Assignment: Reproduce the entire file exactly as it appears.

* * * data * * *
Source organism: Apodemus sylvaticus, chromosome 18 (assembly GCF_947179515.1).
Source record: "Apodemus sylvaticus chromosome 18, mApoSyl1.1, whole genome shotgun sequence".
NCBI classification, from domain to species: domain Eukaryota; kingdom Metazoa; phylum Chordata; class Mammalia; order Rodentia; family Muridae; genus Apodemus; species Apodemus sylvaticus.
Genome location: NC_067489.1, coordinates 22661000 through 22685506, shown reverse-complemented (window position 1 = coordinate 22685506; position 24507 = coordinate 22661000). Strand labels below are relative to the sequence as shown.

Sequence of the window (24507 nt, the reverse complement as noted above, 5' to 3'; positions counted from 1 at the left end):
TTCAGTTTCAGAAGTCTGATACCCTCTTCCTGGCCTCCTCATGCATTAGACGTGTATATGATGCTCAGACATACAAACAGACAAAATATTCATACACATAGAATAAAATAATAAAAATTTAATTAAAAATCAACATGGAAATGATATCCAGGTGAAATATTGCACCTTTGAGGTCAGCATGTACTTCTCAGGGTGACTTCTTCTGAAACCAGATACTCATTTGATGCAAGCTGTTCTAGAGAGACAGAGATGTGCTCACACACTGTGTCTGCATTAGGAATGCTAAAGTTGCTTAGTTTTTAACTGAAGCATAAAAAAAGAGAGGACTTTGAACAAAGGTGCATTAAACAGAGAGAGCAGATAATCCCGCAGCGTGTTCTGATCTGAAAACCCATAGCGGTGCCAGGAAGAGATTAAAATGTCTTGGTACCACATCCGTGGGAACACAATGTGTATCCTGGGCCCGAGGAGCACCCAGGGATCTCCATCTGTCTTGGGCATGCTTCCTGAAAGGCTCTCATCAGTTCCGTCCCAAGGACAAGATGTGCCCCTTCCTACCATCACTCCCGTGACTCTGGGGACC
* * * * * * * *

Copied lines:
Source organism: Apodemus sylvaticus, chromosome 18 (assembly GCF_947179515.1).
Source record: "Apodemus sylvaticus chromosome 18, mApoSyl1.1, whole genome shotgun sequence".
NCBI classification, from domain to species: domain Eukaryota; kingdom Metazoa; phylum Chordata; class Mammalia; order Rodentia; family Muridae; genus Apodemus; species Apodemus sylvaticus.
Genome location: NC_067489.1, coordinates 22661000 through 22685506, shown reverse-complemented (window position 1 = coordinate 22685506; position 24507 = coordinate 22661000). Strand labels below are relative to the sequence as shown.

Sequence of the window (24507 nt, the reverse complement as noted above, 5' to 3'; positions counted from 1 at the left end):
TTCAGTTTCAGAAGTCTGATACCCTCTTCCTGGCCTCCTCATGCATTAGACGTGTATATGATGCTCAGACATACAAACAGACAAAATATTCATACACATAGAATAAAATAATAAAAATTTAATTAAAAATCAACATGGAAATGATATCCAGGTGAAATATTGCACCTTTGAGGTCAGCATGTACTTCTCAGGGTGACTTCTTCTGAAACCAGATACTCATTTGATGCAAGCTGTTCTAGAGAGACAGAGATGTGCTCACACACTGTGTCTGCATTAGGAATGCTAAAGTTGCTTAGTTTTTAACTGAAGCATAAAAAAAGAGAGGACTTTGAACAAAGGTGCATTAAACAGAGAGAGCAGATAATCCCGCAGCGTGTTCTGATCTGAAAACCCATAGCGGTGCCAGGAAGAGATTAAAATGTCTTGGTACCACATCCGTGGGAACACAATGTGTATCCTGGGCCCGAGGAGCACCCAGGGATCTCCATCTGTCTTGGGCATGCTTCCTGAAAGGCTCTCATCAGTTCCGTCCCAAGGACAAGATGTGCCCCTTCCTACCATCACTCCCGTGACTCTGGGGACC